Scientists must join artists and writers in speaking out against English school reforms that have triggered a “terrifying collapse in the teaching of creativity”, the director of the Victoria and Albert Museum has said.
In a debate with Sir Paul Nurse, director of the Francis Crick Institute, at Queen Mary University of London on 7 November, Tristram Hunt, who leads the specialist London design museum, called on scientists to add their weight to calls to scrap the English Baccalaureate system in which students are required to take five compulsory GCSEs – maths, science, English, geography or history and a languages. Many believe that the Ebacc is discouraging schools from offering creative subjects, such as art, design and drama.
While the Ebacc system, which began being phased into schools in 2010, would appear to push more students towards science subjects, science would not benefit in the long run if learners were not given the opportunity to be creative at school, said Dr Hunt.
“The campaign against some of the curriculum changes has been led by artists and designers, but if scientists and their institutions came out and said ‘narrowing the curriculum does no good for science’ that would be a really powerful message,” said Dr Hunt, a historian and former Labour shadow education secretary.
“Not leaving it to theatre producers, artists and authors would be a really powerful statement,” he added.
Dr Hunt cited last year’s 5 per cent drop in university applications to study creative arts and design, which resulted in 14,000 fewer applications for courses in these disciplines, as evidence of the impact of the Ebacc policy. Almost 10,000 fewer pupils sat a design and technology GCSE this year compared to 2017 – with just 117,605 sitting the subject in 2018, latest figures also show.
“Innate creative capacity is something we have to foster more than ever,” argued Dr Hunt. He added that “we are still ahead of robots in terms of ingenuity and imagination, but they are catching up.”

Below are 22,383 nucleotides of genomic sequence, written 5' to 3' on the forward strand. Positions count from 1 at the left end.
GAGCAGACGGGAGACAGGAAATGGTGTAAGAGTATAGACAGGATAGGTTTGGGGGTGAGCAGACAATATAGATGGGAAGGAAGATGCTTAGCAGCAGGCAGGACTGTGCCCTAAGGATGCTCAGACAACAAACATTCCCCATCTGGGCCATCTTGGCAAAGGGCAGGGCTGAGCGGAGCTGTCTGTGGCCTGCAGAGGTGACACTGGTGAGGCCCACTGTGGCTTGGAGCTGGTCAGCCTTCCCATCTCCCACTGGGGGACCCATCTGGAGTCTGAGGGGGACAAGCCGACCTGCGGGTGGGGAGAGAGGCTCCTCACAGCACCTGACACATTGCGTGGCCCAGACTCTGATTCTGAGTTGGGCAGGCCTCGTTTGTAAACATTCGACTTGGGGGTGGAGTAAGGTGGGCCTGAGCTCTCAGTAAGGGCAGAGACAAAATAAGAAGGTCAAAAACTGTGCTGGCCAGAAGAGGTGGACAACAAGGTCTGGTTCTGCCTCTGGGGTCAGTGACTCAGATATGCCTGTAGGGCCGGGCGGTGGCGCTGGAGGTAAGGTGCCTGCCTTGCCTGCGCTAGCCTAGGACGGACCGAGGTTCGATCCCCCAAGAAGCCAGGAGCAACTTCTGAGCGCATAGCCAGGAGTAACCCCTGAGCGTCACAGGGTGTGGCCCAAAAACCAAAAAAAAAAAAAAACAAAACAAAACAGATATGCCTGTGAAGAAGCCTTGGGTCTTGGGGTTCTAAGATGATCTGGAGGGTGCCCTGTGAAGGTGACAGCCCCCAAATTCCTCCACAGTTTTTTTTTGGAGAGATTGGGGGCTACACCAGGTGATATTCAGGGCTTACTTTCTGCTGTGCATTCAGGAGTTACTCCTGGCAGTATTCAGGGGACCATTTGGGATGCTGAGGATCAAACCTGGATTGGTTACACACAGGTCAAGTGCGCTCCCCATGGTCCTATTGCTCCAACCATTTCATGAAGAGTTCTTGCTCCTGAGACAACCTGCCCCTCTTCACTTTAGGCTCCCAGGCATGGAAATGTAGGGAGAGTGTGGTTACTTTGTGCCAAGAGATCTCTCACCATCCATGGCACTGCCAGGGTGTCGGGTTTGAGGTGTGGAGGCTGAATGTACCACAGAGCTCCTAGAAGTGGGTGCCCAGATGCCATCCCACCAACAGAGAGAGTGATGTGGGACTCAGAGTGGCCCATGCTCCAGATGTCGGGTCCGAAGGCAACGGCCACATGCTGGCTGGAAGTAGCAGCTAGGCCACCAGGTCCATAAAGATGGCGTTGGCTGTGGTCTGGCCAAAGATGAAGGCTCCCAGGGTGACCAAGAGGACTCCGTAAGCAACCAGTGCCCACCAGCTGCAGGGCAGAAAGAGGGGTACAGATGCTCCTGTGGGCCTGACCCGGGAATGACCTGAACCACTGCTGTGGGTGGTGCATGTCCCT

“I do not mind [politicians] ignoring cultural institutions – that is often to be welcomed – but the political decisions around school management have had devastating consequences,” he said.
The event, for BBC Radio 3’s Free Thinking programme – which was chaired by Times Higher Education columnist Shahidha Bari, senior lecturer in romanticism at Queen Mary – aimed to revisit the famous 1959 lecture “Two Cultures” by novelist and scientist CP Snow, which argued that there was not enough of a connection between science and the humanities.
Agreeing with Dr Hunt, Sir Paul, a Nobel prizewinning physicist, said that it was a “complete mistake” to force young people down a scientific path too early.
“We are selling our youth short by making them specialise so early – a good scientist has to be creative to discover the new,” Sir Paul said.
On the “two cultures” question, Mr Hunt also cited the history of the V&A, which began life in 1852 as the Museum of Manufactures but was later divided in the 19th century, with the Science Museum and V&A, which promotes decorative arts, occupying different sites on the same road in South Kensington.
“If you want a symbol of the 20th-century division, the splitting of [institutions on] Exhibition Road is a good example,” he said.